I have read upon more than one occasion that the best way to keep your readers interested is to leave out the boring bits. Usually this means description because it’s the one place where nothing is happening. Dialogue and action move the story forward but description is like a rest area where you’re supposed to enjoy the scenery. So the question becomes how do we make our descriptive passages interesting, because it goes without saying we can’t just do away with description altogether.
Let’s look at an example.
“Alone in his flat, Marco constructs tiny rooms from scraps of paper. Hallways and doors crafted from pages of books and bits of blueprint, pieces of wallpaper and fragments of letters.
He composes chambers that lead into others that Celia has created. Stairs that wind around her halls.”
From THE NIGHT CIRCUS by Erin Morgenstern
This is a description of what Marco makes and while it might not make as much sense to those who haven’t read the book (which I highly recommend, by the way) you can still see how lovely it is, hear the cadence of the words, perhaps even picture what Marco is making.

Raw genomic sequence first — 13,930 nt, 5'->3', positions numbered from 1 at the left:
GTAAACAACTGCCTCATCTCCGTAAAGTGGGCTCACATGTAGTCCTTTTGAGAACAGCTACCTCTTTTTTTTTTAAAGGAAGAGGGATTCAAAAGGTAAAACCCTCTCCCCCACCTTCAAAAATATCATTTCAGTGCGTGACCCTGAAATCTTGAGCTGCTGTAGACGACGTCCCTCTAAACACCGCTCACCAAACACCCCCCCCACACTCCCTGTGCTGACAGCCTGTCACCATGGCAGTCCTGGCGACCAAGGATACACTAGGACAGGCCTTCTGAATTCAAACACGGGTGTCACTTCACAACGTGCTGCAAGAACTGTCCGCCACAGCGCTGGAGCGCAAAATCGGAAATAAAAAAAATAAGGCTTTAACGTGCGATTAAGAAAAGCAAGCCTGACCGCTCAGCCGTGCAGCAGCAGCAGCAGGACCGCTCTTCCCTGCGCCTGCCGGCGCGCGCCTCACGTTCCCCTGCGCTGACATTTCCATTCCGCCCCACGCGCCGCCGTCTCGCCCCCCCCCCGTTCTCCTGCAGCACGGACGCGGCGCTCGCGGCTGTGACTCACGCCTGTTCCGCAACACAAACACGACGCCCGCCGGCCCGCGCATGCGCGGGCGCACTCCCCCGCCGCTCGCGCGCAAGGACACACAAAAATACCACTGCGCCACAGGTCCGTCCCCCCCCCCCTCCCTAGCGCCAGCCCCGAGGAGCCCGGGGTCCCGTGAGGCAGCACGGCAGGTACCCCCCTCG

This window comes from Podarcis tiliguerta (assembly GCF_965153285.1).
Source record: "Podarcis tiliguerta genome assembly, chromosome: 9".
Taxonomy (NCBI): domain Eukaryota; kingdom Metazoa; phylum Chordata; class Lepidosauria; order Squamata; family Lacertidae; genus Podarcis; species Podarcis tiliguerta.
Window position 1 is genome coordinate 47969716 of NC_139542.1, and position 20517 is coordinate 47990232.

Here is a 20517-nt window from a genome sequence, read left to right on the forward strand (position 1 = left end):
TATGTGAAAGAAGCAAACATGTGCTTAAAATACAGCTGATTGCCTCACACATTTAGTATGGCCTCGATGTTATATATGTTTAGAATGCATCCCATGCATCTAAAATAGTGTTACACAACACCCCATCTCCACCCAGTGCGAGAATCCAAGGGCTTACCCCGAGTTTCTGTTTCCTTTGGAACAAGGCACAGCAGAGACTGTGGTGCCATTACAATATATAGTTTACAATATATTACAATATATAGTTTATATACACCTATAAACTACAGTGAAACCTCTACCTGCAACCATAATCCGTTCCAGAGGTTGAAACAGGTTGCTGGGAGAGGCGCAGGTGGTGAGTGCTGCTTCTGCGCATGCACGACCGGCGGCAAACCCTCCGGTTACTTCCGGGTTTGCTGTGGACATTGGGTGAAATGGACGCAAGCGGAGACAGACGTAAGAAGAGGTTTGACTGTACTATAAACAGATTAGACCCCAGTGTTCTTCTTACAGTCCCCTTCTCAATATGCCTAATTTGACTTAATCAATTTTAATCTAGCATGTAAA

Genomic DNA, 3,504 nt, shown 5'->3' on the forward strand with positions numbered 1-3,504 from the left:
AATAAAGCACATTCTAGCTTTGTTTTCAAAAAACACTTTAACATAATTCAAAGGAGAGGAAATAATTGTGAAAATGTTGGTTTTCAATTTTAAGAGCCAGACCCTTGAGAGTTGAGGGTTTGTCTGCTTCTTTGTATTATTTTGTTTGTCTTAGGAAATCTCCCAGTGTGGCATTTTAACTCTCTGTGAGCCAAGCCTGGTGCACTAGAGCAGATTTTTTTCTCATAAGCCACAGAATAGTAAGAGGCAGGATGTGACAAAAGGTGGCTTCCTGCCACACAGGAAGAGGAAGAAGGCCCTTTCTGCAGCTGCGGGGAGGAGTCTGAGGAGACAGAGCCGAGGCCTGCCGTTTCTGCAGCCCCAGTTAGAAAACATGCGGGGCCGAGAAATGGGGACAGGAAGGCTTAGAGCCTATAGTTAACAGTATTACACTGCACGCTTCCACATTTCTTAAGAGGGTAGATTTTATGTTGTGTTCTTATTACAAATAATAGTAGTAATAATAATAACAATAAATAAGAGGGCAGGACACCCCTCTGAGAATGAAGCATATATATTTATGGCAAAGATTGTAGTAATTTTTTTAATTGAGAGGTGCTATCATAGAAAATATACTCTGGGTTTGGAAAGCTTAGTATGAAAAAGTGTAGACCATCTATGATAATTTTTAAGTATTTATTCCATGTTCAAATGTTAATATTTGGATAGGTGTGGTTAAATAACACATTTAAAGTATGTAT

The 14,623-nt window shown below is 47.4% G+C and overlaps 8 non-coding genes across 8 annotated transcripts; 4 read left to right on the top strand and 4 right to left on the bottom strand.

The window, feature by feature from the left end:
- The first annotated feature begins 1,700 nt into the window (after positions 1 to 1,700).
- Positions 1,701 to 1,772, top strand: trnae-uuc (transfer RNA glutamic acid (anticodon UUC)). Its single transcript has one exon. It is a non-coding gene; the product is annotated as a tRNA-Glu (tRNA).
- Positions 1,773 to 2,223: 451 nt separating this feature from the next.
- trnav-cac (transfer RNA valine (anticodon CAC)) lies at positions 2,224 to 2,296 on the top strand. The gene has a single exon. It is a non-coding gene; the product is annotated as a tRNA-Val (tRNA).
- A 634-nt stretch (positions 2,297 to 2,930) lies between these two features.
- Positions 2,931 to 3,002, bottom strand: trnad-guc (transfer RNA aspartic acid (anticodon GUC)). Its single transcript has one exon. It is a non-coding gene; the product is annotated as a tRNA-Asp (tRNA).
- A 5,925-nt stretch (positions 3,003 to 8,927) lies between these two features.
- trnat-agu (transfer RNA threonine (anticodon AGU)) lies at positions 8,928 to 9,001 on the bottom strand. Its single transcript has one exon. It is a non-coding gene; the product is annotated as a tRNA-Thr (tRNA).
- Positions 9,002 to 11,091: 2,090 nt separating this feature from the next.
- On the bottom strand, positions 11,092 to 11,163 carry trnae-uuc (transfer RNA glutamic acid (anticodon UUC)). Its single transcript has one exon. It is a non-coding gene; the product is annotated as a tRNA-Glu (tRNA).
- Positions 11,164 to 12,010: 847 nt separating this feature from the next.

The trick then is making our descriptions come alive with voice. I don’t know about you but I can hear the longing in that short little passage and I get the feeling we’re talking about more than architecture. This is how to make your descriptions stand out, be memorable, and above all, be interesting.
Now it’s your turn. Think you have a short descriptive passage worthy of showing off? Something you’re proud of having written? If so we’d love for you to share it in the comments. Or maybe you have one you’d like help making sparkle. In that case send it to email@example.com and I’ll critique it on Tuesday. 500 words or less, please and thank you in advance for your submissions. Remember, critiquing helps all of us :)